The happy news for the British monarchy is that Kate Middleton, the duchess of Cambridge, is with child—a potential heir to the throne. Sadly, the royal isn't having an easy go of her first pregnancy.
Middleton has been diagnosed with hyperemesis gravidarum (HG), which is a dangerous type of morning sickness. HG affects anywhere between 0.2 to 2 percent of all pregnant women in developed countries. The disease is associated with nausea and vomiting so severe that women can suffer from post-traumatic stress disorder as a result.
Scientific American spoke with Marlena Fejzo, a geneticist at the University of California, Los Angeles, David Geffen School of Medicine. Fejzo developed HG during her own pregnancy. Now she hopes to find the genes responsible for the most severe cases of HG. Fejzo explains what is known about this condition and its impact on pregnant women.
[An edited transcript of the interview follows.]
What is morning sickness?
General morning sickness is just a feeling of nausea and some vomiting in the first trimester of pregnancy. ("Morning") is a misnomer; there can be nausea and vomiting at any time of the day and even during the night.
How common is it?
Well, at least 70 percent of women have some sort of nausea and vomiting in the first trimester. It's a spectrum, so it can range from just feelings of nausea where you don't feel like eating something all the way to the extreme end of the spectrum, which is hyperemesis gravidarum.
What is hyperemesis gravidarum?
Hyperemesis is defined as nausea and vomiting that's persistent and prolonged and associated with a more than 5 percent weight loss. That's inability to perform your regular, daily routine due to nausea and vomiting.
There can be fainting. We have women who are vomiting so hard that they get rib fractures or their retina detaches. They can blow out their eardrums. They can get esophageal tears. We have women whose nails have fallen off due to malnutrition.
You can get Wernicke's encephalopathy, which is a thiamine deficiency that leads to a neurological disorder. It's generally seen in alcoholics because when you drink a lot you also have a problem with your brain absorbing thiamine. You get this inability to walk straight and mental confusion, and it can also end up in death of the baby and the mother.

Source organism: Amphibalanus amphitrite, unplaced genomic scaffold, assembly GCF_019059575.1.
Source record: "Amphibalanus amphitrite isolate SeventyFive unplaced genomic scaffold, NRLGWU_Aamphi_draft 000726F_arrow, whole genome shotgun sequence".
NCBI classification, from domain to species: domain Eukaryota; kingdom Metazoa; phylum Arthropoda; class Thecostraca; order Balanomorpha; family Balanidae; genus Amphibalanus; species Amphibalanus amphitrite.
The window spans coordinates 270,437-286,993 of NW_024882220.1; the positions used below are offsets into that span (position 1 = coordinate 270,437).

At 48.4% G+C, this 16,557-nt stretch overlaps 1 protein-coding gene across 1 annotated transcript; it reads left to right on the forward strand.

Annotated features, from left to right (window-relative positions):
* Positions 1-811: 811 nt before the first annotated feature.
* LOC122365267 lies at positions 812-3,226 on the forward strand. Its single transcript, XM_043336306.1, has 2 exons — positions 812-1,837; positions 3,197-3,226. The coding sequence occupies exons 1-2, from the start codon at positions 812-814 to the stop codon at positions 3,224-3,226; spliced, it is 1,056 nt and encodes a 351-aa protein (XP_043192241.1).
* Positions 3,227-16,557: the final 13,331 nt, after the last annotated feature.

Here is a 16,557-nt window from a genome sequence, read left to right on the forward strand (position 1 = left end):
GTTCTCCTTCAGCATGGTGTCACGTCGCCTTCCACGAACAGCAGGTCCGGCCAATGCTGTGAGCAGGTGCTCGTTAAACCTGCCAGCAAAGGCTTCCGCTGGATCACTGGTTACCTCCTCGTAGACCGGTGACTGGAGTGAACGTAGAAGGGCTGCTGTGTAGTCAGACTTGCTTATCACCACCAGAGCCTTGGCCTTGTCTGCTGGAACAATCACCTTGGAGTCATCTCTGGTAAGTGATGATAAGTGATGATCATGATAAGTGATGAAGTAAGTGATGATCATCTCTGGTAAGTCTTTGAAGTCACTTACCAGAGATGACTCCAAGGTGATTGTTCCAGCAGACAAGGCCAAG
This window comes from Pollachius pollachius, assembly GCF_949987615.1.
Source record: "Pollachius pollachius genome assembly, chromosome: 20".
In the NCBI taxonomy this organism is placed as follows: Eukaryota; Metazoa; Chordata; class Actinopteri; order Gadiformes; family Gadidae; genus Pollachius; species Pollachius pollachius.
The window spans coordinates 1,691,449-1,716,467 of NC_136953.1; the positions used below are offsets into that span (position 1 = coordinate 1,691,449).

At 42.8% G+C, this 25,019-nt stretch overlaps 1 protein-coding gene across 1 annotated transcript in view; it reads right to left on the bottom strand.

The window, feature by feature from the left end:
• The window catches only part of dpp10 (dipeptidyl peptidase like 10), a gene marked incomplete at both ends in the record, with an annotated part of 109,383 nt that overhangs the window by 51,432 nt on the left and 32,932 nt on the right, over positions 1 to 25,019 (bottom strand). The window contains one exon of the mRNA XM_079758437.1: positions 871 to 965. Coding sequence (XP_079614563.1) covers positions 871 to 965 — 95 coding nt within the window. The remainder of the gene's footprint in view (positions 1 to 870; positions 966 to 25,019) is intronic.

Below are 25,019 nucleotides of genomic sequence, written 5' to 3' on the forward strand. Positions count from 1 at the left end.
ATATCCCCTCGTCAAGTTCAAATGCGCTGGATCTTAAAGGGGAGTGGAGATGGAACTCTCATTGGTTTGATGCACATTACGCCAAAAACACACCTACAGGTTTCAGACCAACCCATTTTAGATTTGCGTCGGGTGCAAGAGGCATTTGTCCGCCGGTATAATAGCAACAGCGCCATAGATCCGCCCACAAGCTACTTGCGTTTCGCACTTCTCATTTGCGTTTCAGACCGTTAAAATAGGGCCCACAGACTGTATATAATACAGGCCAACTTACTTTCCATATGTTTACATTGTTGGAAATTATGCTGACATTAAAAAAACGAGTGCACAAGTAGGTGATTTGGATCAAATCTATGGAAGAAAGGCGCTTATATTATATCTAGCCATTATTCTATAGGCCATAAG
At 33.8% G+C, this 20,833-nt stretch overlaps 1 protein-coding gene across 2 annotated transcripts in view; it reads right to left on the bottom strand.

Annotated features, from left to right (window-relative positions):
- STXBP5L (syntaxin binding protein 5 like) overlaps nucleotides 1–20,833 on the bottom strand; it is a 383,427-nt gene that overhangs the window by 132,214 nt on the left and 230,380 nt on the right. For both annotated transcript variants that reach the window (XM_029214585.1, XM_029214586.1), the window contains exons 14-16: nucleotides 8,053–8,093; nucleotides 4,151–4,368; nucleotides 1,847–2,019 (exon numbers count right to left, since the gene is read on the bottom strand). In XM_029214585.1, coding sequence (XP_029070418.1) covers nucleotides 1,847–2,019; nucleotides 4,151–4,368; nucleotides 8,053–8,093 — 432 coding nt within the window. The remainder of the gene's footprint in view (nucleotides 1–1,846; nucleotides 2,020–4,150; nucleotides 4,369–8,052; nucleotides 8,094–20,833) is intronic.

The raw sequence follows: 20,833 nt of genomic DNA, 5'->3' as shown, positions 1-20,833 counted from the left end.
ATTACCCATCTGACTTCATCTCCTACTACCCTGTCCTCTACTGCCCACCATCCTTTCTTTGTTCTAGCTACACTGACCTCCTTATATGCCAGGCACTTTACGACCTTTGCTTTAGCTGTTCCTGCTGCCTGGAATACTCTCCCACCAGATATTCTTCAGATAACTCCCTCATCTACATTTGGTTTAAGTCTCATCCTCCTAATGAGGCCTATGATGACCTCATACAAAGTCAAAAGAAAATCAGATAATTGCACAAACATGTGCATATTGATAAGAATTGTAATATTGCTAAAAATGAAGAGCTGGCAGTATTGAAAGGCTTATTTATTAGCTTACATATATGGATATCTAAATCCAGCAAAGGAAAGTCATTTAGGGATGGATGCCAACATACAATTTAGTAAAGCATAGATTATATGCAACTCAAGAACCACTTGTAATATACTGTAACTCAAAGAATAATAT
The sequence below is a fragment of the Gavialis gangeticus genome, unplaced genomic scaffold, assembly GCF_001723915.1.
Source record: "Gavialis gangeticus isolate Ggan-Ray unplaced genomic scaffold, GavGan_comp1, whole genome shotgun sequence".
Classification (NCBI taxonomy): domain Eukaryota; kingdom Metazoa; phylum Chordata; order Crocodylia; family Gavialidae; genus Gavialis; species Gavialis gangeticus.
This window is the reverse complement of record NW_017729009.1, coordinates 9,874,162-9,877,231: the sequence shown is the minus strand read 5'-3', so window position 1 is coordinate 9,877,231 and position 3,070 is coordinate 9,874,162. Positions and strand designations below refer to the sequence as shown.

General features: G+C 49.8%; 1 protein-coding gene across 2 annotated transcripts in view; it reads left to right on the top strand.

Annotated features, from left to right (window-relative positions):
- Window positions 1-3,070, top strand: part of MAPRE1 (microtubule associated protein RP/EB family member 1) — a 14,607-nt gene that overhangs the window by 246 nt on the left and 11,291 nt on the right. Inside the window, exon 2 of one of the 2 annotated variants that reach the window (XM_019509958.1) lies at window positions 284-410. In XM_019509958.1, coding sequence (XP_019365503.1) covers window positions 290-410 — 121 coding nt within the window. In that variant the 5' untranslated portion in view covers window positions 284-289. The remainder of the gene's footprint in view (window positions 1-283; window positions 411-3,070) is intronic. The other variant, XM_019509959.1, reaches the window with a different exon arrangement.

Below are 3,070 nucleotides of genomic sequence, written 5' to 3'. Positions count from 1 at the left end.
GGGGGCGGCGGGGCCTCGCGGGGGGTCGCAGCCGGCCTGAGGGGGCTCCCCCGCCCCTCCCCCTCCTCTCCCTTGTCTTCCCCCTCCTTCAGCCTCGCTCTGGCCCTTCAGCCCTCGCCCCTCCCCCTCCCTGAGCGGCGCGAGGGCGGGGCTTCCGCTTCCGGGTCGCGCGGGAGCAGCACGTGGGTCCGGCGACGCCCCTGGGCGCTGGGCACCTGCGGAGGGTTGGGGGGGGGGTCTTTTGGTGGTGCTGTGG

How many people get this disease?
It's generally quoted between 0.2 and 2 percent of women. That could be an underestimate because it's often not diagnosed. Worldwide, I've seen it go all the way to 10 percent. There's (an academic) paper in Shanghai, China, that says 10 percent of women are hospitalized for HG.
How long does HG generally last?
Twenty-two percent of women have HG lasting through term. And most of them resolve around 20 weeks.
What are the consequences for the child? How dangerous is this?
Babies born from HG pregnancies are more likely to be low birth weight, small for gestational age and born prematurely.
Mothers who had severe nausea were more likely to have children with attention problems. Babies exposed to severe nausea in utero tend to have lower task persistence and attention problems. We found that adults who were exposed to HG in utero are more likely to have emotional and behavioral disorders—a 3.6-fold increased risk.
What causes HG? Why does it affect some so profoundly, but not others?
We are trying to find the cause of HG; we found that the number-one risk factor besides having a previous pregnancy (with HG) is having a sibling with HG. We know that there is likely to be a genetic component, and we're trying to find the predisposing genes. Once we find that, hopefully we can find the cause. It's likely to be something involved in hormone metabolism, but that's just speculation at this point.